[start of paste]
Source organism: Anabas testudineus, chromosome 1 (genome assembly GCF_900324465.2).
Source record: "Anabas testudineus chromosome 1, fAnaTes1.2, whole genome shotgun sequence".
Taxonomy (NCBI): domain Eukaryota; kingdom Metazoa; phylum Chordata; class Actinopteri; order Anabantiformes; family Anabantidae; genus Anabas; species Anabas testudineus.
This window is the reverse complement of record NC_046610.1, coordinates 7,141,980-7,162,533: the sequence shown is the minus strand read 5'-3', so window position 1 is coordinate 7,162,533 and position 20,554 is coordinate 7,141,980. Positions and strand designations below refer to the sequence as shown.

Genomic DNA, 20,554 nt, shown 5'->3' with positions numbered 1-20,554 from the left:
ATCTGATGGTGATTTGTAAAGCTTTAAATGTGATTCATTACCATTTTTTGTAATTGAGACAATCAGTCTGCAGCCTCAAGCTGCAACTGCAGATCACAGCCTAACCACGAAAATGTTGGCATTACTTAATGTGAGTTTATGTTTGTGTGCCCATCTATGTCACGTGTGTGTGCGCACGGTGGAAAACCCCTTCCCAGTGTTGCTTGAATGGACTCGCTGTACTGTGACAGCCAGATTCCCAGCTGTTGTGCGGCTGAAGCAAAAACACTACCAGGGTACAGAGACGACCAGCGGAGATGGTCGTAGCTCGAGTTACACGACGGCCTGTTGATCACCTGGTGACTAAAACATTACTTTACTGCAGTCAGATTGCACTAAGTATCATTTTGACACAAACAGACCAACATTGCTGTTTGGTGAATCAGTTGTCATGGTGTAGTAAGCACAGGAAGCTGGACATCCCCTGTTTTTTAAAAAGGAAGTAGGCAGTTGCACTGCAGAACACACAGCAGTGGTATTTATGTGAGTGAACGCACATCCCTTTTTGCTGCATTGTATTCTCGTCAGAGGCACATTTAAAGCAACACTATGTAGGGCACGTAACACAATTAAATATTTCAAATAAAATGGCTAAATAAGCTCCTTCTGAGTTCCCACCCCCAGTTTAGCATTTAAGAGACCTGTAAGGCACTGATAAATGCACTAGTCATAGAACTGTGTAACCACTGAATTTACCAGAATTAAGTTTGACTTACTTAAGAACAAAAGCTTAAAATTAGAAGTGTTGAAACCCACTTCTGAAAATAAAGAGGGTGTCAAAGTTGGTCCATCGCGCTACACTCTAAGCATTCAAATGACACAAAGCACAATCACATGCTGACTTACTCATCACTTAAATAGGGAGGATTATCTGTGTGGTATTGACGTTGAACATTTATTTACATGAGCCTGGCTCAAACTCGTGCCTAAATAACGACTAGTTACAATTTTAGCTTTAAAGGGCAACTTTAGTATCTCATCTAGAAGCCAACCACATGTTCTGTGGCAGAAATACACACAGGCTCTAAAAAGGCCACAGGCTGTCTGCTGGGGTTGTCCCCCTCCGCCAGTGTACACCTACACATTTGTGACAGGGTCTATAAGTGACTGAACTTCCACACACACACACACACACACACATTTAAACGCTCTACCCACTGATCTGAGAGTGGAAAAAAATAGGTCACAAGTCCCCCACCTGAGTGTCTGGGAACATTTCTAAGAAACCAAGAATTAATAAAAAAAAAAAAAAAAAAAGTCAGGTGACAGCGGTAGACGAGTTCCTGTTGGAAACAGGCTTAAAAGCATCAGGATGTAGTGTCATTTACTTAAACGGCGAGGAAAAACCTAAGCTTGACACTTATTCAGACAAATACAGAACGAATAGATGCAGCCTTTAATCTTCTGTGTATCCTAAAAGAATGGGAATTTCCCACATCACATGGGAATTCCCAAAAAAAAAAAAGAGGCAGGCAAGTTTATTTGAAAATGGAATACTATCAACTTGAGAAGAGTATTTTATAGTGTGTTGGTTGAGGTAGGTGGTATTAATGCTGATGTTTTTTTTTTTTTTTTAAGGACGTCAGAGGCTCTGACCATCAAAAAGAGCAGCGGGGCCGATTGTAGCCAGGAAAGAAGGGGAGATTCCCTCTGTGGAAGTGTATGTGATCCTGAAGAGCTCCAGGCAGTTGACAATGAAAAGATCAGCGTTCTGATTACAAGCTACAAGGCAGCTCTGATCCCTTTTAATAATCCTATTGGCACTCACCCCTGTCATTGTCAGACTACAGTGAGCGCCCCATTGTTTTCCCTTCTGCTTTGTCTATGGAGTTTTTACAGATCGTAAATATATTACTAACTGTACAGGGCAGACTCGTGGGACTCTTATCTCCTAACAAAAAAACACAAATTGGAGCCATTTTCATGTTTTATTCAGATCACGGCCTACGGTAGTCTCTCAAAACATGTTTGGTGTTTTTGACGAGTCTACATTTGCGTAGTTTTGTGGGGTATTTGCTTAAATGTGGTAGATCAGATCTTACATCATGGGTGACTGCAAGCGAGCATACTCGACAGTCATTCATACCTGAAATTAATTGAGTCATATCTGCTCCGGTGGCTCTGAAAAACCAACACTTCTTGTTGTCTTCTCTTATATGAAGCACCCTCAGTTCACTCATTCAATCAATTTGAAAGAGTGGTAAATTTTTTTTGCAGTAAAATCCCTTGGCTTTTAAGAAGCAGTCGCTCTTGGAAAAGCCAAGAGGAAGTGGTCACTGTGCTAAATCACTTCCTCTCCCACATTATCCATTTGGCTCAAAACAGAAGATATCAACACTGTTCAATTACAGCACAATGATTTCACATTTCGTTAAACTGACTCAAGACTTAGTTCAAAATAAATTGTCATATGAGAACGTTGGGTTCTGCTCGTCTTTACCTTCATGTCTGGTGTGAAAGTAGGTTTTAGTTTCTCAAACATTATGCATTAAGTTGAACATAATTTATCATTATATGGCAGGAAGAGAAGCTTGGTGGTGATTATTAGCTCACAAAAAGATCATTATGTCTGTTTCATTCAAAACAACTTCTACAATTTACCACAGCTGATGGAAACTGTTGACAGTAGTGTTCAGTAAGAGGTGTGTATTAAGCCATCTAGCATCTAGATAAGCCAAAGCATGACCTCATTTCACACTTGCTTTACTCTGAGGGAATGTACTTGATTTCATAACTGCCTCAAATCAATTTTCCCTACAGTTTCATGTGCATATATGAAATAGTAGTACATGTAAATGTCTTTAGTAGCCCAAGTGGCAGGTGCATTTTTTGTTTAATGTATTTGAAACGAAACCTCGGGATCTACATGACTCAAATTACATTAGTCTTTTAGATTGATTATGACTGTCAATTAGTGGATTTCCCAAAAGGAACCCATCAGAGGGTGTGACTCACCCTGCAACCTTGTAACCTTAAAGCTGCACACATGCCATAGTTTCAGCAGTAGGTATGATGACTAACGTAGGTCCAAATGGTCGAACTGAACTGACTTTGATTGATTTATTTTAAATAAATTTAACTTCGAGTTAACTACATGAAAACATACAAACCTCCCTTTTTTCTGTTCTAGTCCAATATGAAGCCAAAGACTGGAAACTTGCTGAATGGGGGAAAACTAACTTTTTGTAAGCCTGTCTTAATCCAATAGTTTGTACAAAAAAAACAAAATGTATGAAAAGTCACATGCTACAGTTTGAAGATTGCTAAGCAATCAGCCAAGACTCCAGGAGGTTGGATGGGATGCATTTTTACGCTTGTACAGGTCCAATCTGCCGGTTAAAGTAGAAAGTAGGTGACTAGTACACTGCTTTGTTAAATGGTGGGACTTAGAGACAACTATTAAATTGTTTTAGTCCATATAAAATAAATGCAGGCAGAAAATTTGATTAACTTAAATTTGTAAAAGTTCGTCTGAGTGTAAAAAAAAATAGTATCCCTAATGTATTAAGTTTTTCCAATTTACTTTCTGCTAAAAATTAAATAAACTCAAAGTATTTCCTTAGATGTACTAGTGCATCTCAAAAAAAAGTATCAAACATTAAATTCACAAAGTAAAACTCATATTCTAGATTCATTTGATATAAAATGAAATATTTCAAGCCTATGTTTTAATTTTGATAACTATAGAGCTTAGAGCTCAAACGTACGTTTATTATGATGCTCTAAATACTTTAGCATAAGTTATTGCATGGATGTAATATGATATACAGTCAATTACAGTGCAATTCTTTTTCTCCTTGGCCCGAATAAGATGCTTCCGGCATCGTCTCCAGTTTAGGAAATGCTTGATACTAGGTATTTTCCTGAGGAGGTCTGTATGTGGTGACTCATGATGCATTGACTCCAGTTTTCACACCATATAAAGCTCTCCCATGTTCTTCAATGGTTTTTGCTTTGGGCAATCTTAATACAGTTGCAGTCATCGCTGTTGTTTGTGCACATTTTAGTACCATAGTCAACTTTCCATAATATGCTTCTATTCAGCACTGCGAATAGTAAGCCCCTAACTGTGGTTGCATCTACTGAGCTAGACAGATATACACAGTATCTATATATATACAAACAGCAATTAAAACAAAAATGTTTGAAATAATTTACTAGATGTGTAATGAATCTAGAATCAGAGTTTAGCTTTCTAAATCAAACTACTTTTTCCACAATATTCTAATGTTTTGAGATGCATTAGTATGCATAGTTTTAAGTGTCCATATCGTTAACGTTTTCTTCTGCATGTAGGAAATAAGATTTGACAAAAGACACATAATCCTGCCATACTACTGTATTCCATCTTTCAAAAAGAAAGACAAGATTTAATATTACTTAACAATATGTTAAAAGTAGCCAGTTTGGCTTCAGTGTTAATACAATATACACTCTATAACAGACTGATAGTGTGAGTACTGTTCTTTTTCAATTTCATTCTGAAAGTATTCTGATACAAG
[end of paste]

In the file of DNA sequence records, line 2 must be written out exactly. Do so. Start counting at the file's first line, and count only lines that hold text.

Source record: "Anabas testudineus chromosome 1, fAnaTes1.2, whole genome shotgun sequence".